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Tales From the Bonfire | A South Florida Cutaway

By Mark Perry

Tales from the Bonfire | July 2020
Wednesday, July 1, 2020

November 18, 2018, was a beautiful Saturday morning, and I arrived at the drop zone anticipating making several jumps. My second jump of the day, an 8-way formation skydive, was uneventful until I tracked away and pulled. As my parachute unfurled, seemingly normally, a spin started. I was out of control and spinning hard to the right as I noticed several of my suspension lines tied into a knot.

I cut away and deployed my reserve, then watched my red, white and blue main canopy slowly descend over an enormous plot of fully grown sugarcane, which was divided into sections that were each as large as two football fields. Soon after landing safely under my reserve, I began the search for my main. Fortunately, my camera captured where the cutaway occurred, so I was able to review the footage, calculate wind direction and drift distances and narrow down the search area to a half dozen sections of field.

Searching the sugarcane fields on foot was not practical. Not only were they huge, they were thick and nearly impossible to walk through. Twenty-foot-wide drainage ditches, thick with weeds and filled with knee-deep water, separated each huge section. Since searching on foot was out, a drone pilot helped me by sending a camera-equipped drone over the search area for about two hours. No luck. The next day, an ultralight airplane pilot spent three hours looking. Again, no luck.

With the difficulty we were having locating the parachute, it was possible that it had fallen all the way to the ground and that the tall stalks of sugarcane closed around it. Although this would make it difficult to see, at least it would be protected from sun damage. But the time for my search was still limited: The sugarcane farmers would soon be burning the field, which they do to remove the leaves prior to harvest. Despite the daunting task ahead of me, my 90-minute Sunday drive home was filled with an unwavering determination that I would find the parachute.

That afternoon, I purchased a drone and learned to fly it. I went back to the fields early the next morning, equipped with the new drone and a 12-foot ladder to help me see over the sweet stalks from the bed of my truck. I flew the drone slowly over the field as I watched my monitor for color changes. Eight hours later, I had searched only one section of the field when I noticed farm trucks three fields over setting up for what I feared was the field burning.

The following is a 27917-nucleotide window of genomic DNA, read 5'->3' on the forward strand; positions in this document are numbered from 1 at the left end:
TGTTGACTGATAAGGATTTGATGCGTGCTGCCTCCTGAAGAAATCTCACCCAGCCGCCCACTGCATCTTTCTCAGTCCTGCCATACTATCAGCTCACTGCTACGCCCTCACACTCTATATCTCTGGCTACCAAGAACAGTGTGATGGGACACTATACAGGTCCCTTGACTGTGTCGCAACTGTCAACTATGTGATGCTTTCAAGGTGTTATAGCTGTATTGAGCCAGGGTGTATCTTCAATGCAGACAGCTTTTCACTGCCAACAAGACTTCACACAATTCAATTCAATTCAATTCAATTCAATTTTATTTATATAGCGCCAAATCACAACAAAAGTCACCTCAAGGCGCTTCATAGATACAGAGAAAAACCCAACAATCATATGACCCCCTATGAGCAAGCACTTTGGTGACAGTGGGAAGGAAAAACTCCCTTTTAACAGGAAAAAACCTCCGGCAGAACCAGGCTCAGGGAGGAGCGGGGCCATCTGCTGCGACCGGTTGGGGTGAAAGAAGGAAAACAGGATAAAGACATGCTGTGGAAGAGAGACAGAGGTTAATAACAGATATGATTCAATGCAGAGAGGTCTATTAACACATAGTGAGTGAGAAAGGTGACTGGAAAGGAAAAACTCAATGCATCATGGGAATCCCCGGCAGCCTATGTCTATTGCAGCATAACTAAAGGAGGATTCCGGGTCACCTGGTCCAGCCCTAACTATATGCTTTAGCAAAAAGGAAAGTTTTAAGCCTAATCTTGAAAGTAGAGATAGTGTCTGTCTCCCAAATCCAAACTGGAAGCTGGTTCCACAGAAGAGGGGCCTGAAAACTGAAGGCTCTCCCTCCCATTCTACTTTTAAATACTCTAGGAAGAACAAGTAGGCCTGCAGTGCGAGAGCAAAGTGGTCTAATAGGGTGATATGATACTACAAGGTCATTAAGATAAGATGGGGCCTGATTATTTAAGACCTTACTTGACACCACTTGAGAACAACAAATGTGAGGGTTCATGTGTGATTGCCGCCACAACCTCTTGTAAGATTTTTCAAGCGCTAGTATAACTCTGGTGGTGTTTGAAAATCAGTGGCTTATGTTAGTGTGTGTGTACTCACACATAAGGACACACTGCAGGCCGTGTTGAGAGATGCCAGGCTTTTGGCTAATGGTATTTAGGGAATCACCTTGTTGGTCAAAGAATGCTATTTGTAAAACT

I wasn’t able to return until the following Saturday. Luckily, neither the field nor my parachute had gone up in smoke. However, a dense fog had moved in and obscured my view of where the drone was flying. Two hours later, as I searched with my unseen drone through the fog, a skydiver dropped by to see how my search was going. At just that moment, I noticed something red on the camera footage. As my drone descended to the top of the sugarcane leaves, the propwash moved the stalks and the red, white and blue of my parachute came into view! I nearly fell off my ladder!

I yelled to the visiting skydiver, “There it is. I see it!” He told me that if I could keep the drone in a hover, he’d walk along the edge of the foggy field until he could see where it was. I concentrated on keeping the drone directly overhead. A great plan … until the drone’s battery ran low, and—having a feature meant to prevent loss—the drone automatically returned to the spot where it had taken off. All I could do was watch the monitor helplessly as the drone flew away from my parachute and back to me. Charging the drone battery allowed enough time for the fog to lift, and I spent several more hours searching with no luck.

The next morning, I got up early and started again. Four hours after that, I heard the sounds of crackling wood in the distance and began to smell a faint hint of smoke in the air. The farmers were burning the sugarcane. If I didn’t find the canopy soon, I knew that I never would. I kept at it.

As the sun was falling to the horizon, I was almost ready to admit defeat but asked myself, “How can I give up the search knowing that I saw the parachute?” Five minutes later, I saw a glimpse of red! I couldn’t believe my eyes! I found it again! And this time I had 67 percent battery power. I decided to fly the drone high enough that I could see the edge of the field in my monitor but not so high that the drone would lose sight of the parachute. Then, when I had the edge of the field in view, I rotated the drone 90 degrees, flew it toward the edge and crashed it there. I then walked the edge of the field until I came across my crashed drone. It took 25 minutes of slogging through the field while pulling the thick stalks aside until I looked down and there it was!

My search had finally ended. Relief came over me. As I walked into the hangar with parachute in hand, stunned skydivers congratulated me. “Man,” one of them said, “you are tenacious!”

Mark Perry | C-37171
Naples, Florida

 

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